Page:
• Remember earlier this week, when we called the Vikings’ home-field advantage a 50-50 proposition come playoff time? I think it’s leaning toward the positive 50 percent to this point. I’ve never heard a Metrodome crowd sustain its energy through an entire half as it has Sunday. The Cowboys are trailing by only two scores and have a high-powered offense, but they seemed pretty demoralized walking off the field at halftime.
We’re going on a myth-busting crusade this week. On Monday, we addressed the fallacy of prioritizing run defense over pass defense when approaching Minnesota’s offense. Today, I want to take a look at the Vikings’ purported home-field advantage at the Metrodome for Sunday’s divisional playoff game against Dallas.

[+] EnlargeMetrodome
Judy Griesedieck//Time Life Pictures/Getty ImagesThe Vikings were 8-0 at home during the 2009 regular season.
Because it is small, enclosed and, shall we say, wired for sound, the Metrodome’s reputation precedes itself. Some opponents walk into the building believing it will be loud and disruptive, a mental battle the Vikings win even before the opening kickoff.

The Vikings, for their part, were 8-0 at home this season and are 14-2 there in the past two seasons.

But some of us who sit in the Metrodome’s open-air press box have noted long stretches of relative silence from the crowd, depending on the Vikings’ most recent set of plays. It can also be jarring to hear the volume drop off when stadium operators turn off the sound effects. (NFL rules prohibit artificial noise after the play clock starts.) Finally, the Vikings, without question, squandered some of their pregame hysteria when they stopped introducing players individually to the crowd.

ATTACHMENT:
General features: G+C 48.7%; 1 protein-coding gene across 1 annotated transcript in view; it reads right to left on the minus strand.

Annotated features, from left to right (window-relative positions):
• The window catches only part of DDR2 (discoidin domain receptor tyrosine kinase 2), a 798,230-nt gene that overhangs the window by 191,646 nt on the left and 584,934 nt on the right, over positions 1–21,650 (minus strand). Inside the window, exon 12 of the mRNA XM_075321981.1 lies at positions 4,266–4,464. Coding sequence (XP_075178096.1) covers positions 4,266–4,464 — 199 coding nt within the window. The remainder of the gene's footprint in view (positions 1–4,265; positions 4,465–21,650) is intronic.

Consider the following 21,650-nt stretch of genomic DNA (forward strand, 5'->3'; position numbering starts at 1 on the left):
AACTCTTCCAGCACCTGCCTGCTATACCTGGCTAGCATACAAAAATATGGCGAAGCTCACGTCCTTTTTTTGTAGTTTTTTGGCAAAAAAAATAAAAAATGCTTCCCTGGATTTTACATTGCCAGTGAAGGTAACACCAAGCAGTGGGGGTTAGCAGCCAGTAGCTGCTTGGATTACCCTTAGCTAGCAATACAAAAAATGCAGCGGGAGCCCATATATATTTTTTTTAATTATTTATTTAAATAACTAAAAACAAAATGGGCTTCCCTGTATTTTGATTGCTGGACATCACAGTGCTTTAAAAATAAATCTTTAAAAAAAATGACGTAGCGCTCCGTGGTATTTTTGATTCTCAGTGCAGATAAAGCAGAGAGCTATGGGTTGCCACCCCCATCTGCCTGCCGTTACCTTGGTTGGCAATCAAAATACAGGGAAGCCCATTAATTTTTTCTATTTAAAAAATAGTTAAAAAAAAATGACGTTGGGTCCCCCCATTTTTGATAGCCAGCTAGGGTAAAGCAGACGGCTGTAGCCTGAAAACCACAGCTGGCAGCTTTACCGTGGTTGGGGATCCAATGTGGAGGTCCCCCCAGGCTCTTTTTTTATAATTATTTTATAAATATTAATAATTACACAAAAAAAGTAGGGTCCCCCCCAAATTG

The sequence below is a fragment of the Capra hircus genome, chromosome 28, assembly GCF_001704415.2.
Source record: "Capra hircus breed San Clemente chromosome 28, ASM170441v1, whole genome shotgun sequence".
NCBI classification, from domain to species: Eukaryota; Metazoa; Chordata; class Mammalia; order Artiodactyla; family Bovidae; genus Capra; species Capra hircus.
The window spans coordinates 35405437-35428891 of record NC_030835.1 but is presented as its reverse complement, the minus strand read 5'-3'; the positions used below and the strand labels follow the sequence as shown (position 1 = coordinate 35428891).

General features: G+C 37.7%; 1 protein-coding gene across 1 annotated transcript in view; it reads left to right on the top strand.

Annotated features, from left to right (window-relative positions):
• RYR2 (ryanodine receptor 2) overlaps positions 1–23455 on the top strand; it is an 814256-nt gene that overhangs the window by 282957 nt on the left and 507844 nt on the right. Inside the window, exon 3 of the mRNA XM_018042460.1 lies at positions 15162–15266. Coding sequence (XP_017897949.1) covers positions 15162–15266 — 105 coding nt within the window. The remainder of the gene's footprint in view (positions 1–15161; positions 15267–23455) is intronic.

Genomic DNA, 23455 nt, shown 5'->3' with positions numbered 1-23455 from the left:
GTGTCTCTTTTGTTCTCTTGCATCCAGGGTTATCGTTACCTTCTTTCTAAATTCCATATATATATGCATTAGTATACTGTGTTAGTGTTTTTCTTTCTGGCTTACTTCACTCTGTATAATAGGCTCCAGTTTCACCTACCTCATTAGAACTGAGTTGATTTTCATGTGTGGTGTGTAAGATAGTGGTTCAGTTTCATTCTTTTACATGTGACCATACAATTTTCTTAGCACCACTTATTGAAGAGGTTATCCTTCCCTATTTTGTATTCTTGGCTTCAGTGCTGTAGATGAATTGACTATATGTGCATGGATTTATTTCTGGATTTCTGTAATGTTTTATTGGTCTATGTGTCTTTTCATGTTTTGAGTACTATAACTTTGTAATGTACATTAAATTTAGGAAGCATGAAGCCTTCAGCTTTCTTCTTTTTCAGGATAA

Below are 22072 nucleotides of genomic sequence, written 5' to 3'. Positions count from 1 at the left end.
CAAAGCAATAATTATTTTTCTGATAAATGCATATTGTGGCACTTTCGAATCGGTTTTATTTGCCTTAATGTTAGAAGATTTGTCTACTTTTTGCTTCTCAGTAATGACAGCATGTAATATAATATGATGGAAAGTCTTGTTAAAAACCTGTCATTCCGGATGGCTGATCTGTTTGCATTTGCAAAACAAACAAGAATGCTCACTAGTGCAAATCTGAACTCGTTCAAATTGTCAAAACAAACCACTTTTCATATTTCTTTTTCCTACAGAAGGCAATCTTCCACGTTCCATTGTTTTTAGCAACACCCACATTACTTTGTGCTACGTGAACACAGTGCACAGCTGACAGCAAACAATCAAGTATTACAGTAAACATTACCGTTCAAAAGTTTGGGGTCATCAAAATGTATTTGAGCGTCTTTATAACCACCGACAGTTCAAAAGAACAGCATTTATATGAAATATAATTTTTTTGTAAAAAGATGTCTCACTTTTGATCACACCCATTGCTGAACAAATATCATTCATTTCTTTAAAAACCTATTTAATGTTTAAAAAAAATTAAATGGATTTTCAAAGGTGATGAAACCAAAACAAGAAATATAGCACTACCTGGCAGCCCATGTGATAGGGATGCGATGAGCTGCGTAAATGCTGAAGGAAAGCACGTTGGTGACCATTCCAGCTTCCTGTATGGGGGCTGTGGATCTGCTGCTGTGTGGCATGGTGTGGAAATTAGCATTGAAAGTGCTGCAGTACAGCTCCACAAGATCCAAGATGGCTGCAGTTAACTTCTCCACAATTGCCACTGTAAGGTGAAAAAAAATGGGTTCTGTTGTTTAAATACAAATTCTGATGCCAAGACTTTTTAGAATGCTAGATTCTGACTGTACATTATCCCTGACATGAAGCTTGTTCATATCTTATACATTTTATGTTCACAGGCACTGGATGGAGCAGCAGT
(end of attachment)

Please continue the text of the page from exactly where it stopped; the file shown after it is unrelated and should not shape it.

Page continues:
So how big of a hurdle will the Cowboys face Sunday? With the help of my friends throughout the statistical world, I poked through the numbers Tuesday. Here’s what we found: Since the Metrodome opened in 1982, the Vikings have the NFL’s third-best home record during the regular season. In the playoffs, however, it’s been about a 50-50 proposition.

In the chart below, supplied by Vikings public relations guru Jeff Anderson, you see the Vikings have won about two-thirds of the 221 regular-season games at the Metrodome.


Most teams play better at home than on the road, but the Vikings have one of the more lopsided ratios in this regard over the past two decades. I reached out to NFC North friend Bill Barnwell of Football Outsiders on this issue.

Bill looked at the 15-season period between 1994-2008 and determined the Vikings had an average point differential of 8.45 between home games and those on the road. In the Vikings’ case, they averaged 5.29 points more than their opponents during home games over that period. They had a losing record on the road over the same stretch, scoring an average of 3.16 points less per game than opponents.

According to Football Outsiders, the differential ranked No. 3 in the NFL:

St. Louis: 8.66
Kansas City: 8.49
Minnesota: 8.45
Arizona: 8.24
Denver: 8.19

Not unexpectedly, the postseason is a different story. Opponents are more skilled and battle-tested. The Cowboys, for example, advanced to the playoffs in part because they soundly defeated New Orleans at the Superdome last month.

The Vikings have lost four of their past seven home playoff games, dating back to 1992. Overall, their playoff record is 6-5 at the Metrodome. In other words, they’re about a .500 team since the stadium opened 27 years ago.

So what does all this mean? As usual, it puts us somewhere in the middle. We can’t minimize the impact of playing in the Metrodome over an extended period of time. And we can note that the Cowboys have two players -- offensive tackle Flozell Adams and tight end Jason Witten -- who have combined for 12 false start penalties this season. That would make them exceptionally susceptible to crowd noise.

But I also think we should be careful not to overestimate the value of this dynamic, especially in the postseason. Opponents are usually better equipped to handle such obstacles if they advance to the second round of the playoffs. This game will be won on the field, not in the stands.